Scott's Photography
Tip - Get Blurred Backgrounds in Photos (Bokeh)

January 1, 2013
By Scott Lewis

This month I am going to tackle a simple topic for some, but a confusing topic for many. The blurred background.

Many people when they step beyond point and shoot pictures want to learn how to get a blurred background. The technical term is bokeh (Wikipedia definition).

In a nutshell what you are doing is narrowing the focus so that only one part of a picture is in focus... on purpose. This is most common with people in a field of flowers. Getting the flowers behind the person (or people) to be blurred really makes the subject pop.

This technique is done by adjusting the aperture of your camera. Most point and shoot cameras do not have an aperture adjustment. They may have a "scene" or "mode" that tries to get this effect. You'll have to check your manual.

For those of you with dSLR cameras (with removable lenses) you will be putting your camera into Aperture Priority mode. This will be represented by an A on your dial (or Av). When in Aperture priority you will use a scroll wheel to adjust the aperture.

For this tip we are going to keep this as simple as possible. To get a blurred background you want to use the lowest aperture number you can. Most dSLR cameras that have kit lenses will go down to f/3.5 or f/4.5. This will give you some blurring, but not a lot. If you have a non-zoom lens it will usually go lower, usually to around f/1.4 or f/1.8 or f/2.0.

To make this easy... remember it this way... the lower the number... the less will be in focus. The larger the number... the more will be in focus. Small number... small focus, big number... big focus.

That is really all there is to it. You have to experiment to see how low a number you want to use. I suggest taking pictures of still objects to practice. You do have a digital camera, right? Then practice is cheap. Put two objects on your kitchen table. One near the edge of the table you are standing at, and another at the opposite end. Take a picture at each aperture setting your camera has. Then upload the photos to your computer and look at the results.

Here are a set of pictures I took recently. The main camera in this picture is the only thing in focus. The rest is determined by the aperture.

f/22 f/16 f/11 f/8 f/5.6
f/4 f/2.8 f/2.2 f/1.8

In the above pictures you are only starting to get a noticeable blur at f/8. At f/5.6 it is nice enough to look like it was on purpose. This might be the limit of some kit and zoom lenses. With a good prime lens (non-zoom lens) you can get significant blur as shown in the bottom row of pictures.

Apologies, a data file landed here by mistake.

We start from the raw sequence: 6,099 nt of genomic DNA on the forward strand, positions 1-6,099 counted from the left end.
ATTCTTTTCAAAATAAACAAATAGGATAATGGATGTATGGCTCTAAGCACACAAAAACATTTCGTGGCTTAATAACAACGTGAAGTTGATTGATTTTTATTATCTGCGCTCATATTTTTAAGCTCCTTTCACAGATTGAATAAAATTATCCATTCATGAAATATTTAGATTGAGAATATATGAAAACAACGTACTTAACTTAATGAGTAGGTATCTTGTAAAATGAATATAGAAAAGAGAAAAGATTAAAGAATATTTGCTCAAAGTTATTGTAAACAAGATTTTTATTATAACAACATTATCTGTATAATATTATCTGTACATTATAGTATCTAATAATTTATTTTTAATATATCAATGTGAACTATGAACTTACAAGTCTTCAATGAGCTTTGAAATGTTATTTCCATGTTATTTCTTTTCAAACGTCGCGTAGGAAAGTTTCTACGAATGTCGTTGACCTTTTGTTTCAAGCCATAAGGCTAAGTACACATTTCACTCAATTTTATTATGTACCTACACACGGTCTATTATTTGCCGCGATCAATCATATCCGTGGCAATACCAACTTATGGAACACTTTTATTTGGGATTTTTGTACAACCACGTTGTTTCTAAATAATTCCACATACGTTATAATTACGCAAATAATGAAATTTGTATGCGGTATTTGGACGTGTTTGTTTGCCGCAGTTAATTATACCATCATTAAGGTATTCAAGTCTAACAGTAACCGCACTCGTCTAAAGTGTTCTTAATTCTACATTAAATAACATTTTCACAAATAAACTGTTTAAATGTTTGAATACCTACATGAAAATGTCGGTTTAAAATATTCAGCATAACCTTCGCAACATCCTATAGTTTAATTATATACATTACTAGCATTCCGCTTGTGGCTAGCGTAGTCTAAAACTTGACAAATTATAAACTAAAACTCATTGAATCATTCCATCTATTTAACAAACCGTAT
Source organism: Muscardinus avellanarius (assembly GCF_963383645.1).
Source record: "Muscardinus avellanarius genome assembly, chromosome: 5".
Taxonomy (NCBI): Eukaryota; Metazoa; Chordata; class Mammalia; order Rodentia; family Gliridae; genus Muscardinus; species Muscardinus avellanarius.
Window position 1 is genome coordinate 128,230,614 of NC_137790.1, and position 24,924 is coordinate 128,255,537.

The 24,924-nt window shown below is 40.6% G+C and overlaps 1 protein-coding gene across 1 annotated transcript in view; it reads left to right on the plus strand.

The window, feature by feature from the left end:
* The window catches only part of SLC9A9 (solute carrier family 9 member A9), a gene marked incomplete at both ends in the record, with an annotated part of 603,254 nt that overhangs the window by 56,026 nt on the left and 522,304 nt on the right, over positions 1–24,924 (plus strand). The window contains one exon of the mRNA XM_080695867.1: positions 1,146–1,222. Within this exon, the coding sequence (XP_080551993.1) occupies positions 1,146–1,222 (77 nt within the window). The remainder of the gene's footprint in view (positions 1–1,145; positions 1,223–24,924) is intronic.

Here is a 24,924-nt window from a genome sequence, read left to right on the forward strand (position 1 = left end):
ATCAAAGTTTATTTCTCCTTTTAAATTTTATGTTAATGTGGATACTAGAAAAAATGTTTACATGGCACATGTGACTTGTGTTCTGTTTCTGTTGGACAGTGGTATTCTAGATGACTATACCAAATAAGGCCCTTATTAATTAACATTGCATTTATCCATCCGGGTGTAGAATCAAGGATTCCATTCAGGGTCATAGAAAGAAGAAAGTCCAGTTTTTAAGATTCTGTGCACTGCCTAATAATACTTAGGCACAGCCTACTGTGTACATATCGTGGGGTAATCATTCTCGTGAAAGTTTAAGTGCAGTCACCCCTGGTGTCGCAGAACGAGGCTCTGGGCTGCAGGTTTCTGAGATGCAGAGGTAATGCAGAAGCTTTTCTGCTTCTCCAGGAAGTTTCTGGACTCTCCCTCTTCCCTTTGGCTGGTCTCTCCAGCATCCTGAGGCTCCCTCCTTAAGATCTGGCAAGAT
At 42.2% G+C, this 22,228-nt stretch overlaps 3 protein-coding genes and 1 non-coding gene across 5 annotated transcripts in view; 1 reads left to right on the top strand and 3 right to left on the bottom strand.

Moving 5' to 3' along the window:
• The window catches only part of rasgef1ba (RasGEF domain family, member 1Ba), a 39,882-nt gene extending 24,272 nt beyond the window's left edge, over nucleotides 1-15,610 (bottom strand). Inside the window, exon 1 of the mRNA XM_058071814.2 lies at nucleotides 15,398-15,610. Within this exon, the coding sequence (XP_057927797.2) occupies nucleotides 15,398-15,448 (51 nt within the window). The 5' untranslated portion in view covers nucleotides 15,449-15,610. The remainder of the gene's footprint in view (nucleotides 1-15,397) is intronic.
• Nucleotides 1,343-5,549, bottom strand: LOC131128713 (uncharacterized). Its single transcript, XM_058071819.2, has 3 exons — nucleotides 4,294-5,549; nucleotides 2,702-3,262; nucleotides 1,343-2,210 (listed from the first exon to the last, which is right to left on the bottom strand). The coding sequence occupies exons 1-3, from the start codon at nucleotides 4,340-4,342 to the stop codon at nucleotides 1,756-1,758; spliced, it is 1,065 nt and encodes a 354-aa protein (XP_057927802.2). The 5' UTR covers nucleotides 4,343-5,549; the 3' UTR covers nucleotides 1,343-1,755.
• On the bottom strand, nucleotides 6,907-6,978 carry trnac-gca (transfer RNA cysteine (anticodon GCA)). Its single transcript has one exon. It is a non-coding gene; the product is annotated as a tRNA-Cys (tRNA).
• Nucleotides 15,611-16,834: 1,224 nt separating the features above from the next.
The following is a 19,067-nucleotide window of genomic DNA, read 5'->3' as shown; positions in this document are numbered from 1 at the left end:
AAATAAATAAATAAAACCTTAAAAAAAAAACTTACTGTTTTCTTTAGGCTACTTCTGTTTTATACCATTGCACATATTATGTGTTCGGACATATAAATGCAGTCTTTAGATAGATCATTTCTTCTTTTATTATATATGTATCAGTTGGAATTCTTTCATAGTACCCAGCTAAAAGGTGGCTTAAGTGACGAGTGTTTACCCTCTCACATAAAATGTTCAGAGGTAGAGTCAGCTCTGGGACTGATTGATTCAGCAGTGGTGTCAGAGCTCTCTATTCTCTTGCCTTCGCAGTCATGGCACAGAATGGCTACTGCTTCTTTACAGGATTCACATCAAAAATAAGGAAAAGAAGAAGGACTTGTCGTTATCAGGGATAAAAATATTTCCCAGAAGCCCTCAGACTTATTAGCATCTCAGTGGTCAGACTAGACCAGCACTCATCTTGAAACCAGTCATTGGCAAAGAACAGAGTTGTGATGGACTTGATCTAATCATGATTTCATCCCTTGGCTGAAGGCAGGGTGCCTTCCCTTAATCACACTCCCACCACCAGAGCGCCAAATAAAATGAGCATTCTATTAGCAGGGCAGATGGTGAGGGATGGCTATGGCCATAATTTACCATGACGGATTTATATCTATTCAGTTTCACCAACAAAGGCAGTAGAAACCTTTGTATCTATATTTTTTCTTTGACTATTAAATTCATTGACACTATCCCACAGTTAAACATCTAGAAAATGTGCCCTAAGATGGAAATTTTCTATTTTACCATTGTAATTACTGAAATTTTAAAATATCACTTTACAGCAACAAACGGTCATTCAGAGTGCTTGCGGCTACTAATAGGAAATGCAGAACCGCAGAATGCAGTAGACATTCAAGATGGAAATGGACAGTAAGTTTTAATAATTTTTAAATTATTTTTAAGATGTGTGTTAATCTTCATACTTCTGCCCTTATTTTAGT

Once you know how much range your camera and lens have, and how much of the effect you want... you can start taking pictures with an eye toward getting the good bokeh.

I took this pictures of a bird at f/1.8 with a 28mm lens. I was stunned that the bird let me get this close without moving.

I don't want to complicate this too much for beginners... but to get a good amount of blur usually requires a lot of light. So outdoors is the place to practice the most.

The Technical Stuff

For those that are really interested... here is the technical information. The aperture of a camera is changed in f-stops. Each f-stop represents a doubling of light.

The main f-stops are:

1.4, 2.0, 2.8, 4, 5.6, 8, 11, 16, 22

Modern digital cameras & lenses can have many more aperture settings than these. But these represent the light properly.

As we said, the amount of light from one f-stop to another is double. The lower the f-stop the more light enters the camera. This is because the lower the number, the larger the aperture, or opening, in the lens. For instance, f/1.4 lets in twice as much light as f/2.0, which lets in twice as much as f/2.8... and so on through the f-stops listed above.

If your camera can move to f-stops between those listed above those are 1/2 or 1/3 f-stop changes... and the camera is also adjusting the shutter speed accordingly (in smaller amounts than full stops of light).

When using the aperture setting to blur the background we are increasing the quantity of light into the camera... but we reduce the time the lens stays open. The end result is the same amount of light... just in a different way. Increasing the quantity of light -- by using a lower f-stop (larger lens opening) we then decrease the time the light is available to the camera to get everything in focus. So... the background and foreground become blurred, and just what the camera is focused on remains clear.

Advanced Tip

When shooting in ultra wide aperture (1.x) use the spot focus on your camera.

When I started out I used to like to focus on a subject (press the shutter half way down) then move the camera a little to the left or right so the subject is off center for a better composition. I would then take the picture. However, at f/1.4 and f/1.8 the subject would frequently be slightly out of focus.

What is happening is that when you are holding the focus locked, by holding down the shutter half way, you are changing the distance of the sensor in the camera to the subject when you recompose. In very wide apertures this is enough to throw your subject slightly out of focus.

To correct for this set your camera to focus using one of the "spots" to the left or right of the viewing area and compose the shot with the subject off center... and in focus.


I hope this was useful. I am still learning how to use a camera, and as I learn more techniques I hope to share them here.

Now get out there at take some pictures.